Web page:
[00:24:24] Robby McCullough: I think I really have to speak for me and my personal experience, but I think I've gotten better at work life balance as time has gone on. We've also, like us, three co-founders have hired folks to take over some of our day-to-day work. And there was a time where, it was like the three and the four of us like answering all the support tickets or, if the website went down or something like that. We'd have those kind of emergency calls or emails that were like, something needs to be fixed now. Whether it's weekend or middle of the night. And we all lived that lifestyle for many years and, I was guilty of not overworking, but just spending way more hours in front of the computer than I'd like to admit. And constantly checking my phone. And when those things came in, getting distracted and it was distracting from my relationships and things like that too. We've gotten a little bit better at just letting things roll and dealing with things when we can, as opposed to feeling like we have to be on call every minute of the day. But there still are a few, like when the website crashes, that's a big one. Like you got to get the website back up.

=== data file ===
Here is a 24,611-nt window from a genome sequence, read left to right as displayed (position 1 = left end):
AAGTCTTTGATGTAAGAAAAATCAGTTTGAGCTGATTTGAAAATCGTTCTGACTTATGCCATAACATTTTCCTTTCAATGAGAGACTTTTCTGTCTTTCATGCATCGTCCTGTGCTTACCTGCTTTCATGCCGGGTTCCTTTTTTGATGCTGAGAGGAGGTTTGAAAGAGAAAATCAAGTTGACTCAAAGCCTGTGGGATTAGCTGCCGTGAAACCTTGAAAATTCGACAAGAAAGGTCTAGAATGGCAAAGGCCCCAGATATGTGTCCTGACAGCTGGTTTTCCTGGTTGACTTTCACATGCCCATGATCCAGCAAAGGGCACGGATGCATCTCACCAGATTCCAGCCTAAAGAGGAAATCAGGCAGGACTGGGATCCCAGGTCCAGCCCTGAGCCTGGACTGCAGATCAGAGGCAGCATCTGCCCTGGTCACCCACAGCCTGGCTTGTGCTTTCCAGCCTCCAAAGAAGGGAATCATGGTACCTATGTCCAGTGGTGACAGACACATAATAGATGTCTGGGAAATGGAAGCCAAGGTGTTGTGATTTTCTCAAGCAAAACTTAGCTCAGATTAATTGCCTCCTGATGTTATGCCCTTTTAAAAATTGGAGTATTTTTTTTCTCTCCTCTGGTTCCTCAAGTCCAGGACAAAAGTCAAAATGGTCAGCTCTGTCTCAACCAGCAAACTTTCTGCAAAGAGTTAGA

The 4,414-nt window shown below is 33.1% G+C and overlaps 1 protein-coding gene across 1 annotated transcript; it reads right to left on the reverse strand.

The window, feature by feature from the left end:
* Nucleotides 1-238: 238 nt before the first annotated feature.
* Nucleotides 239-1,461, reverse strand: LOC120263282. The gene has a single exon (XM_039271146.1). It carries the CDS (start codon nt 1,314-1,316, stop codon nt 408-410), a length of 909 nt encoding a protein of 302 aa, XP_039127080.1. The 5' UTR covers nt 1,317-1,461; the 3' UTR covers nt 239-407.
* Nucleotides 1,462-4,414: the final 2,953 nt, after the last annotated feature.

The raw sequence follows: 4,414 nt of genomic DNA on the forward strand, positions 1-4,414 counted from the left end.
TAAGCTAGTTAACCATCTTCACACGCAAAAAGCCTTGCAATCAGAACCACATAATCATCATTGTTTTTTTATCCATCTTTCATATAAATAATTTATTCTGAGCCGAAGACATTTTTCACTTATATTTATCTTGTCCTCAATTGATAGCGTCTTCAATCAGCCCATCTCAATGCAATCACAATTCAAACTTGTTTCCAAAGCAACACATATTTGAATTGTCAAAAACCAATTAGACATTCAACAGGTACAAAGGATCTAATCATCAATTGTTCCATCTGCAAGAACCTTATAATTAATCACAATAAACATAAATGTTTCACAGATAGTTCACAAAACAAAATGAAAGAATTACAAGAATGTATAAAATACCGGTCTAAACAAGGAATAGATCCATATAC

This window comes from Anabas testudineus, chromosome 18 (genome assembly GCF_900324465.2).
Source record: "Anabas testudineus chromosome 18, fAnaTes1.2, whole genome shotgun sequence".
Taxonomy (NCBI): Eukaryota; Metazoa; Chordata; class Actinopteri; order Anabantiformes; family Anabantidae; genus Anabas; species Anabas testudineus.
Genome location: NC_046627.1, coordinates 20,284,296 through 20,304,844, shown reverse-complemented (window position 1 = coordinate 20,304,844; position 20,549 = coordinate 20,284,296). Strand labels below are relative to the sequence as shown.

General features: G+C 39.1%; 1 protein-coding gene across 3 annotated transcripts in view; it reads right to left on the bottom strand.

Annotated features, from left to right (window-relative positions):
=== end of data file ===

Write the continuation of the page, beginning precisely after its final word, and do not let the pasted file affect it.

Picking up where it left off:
[00:25:40] Sanjay Parekh: That's true that's not, eh, I'll do it on Monday type of thing. So, I guess that part of the sales pitch of the Silicon Valley startup was accurate. All the other stuff was not accurate necessarily, but there you have it.
[00:25:54] Robby McCullough: Technically it was true, but yeah.
[00:25:59] Sanjay Parekh: You don't get a lot of sleep. You have to work on all the things. That's very true for a Silicon Valley startup. Okay now you've been doing this. Oh, I meant to ask earlier. How did you come up with the name Beaver Builder of all names, like why Beaver?